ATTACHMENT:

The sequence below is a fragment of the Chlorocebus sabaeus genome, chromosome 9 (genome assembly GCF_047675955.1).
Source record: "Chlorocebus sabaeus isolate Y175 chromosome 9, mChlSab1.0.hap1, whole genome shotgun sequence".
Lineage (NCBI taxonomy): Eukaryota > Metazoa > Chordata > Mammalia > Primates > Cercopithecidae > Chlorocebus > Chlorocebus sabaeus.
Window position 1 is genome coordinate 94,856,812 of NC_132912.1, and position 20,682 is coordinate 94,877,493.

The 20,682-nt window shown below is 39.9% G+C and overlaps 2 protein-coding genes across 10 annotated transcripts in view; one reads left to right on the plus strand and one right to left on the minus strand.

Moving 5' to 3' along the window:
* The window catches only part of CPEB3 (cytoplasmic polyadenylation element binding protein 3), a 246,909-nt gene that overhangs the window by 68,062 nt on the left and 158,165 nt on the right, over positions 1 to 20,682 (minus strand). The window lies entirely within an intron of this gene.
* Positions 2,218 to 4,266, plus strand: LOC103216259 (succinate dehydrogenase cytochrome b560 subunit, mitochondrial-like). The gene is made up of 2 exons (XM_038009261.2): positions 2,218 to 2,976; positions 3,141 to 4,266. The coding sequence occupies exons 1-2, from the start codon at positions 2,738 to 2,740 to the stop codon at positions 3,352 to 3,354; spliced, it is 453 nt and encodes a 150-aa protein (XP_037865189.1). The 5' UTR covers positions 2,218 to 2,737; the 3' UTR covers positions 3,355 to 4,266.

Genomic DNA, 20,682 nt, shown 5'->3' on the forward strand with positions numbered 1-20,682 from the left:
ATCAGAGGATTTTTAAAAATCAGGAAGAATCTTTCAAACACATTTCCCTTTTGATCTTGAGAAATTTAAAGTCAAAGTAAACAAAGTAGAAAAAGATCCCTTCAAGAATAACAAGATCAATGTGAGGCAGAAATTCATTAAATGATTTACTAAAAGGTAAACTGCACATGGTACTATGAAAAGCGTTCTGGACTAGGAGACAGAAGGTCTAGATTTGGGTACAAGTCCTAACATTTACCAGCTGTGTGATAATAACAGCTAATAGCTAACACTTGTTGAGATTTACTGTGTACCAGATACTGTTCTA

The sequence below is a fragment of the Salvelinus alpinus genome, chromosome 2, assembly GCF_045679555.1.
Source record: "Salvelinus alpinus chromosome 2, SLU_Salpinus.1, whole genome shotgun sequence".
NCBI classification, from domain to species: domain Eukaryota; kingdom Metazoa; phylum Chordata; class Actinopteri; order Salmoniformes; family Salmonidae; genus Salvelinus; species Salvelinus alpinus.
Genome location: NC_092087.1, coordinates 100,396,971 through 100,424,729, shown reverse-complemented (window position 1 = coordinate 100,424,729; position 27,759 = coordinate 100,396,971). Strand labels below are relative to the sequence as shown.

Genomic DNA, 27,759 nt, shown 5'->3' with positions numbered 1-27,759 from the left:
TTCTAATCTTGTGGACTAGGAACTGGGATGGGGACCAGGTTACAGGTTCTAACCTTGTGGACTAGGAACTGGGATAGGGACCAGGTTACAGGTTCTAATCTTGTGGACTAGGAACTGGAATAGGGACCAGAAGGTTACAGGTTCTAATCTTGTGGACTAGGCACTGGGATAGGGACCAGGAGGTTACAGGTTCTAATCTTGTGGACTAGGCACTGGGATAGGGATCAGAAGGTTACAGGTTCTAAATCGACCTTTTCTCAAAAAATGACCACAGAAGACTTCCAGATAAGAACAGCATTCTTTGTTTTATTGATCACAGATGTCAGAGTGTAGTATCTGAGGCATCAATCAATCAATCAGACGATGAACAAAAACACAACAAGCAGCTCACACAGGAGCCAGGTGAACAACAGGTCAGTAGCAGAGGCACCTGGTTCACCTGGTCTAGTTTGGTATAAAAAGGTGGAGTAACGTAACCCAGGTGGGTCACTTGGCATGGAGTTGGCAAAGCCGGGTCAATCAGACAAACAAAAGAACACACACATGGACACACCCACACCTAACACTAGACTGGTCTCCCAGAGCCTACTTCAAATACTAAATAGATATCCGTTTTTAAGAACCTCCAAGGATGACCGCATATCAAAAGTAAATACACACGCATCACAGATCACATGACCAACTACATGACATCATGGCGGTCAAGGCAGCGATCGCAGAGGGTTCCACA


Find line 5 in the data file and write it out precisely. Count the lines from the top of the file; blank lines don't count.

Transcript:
The 20,682-nt window shown below is 39.9% G+C and overlaps 2 protein-coding genes across 10 annotated transcripts in view; one reads left to right on the plus strand and one right to left on the minus strand.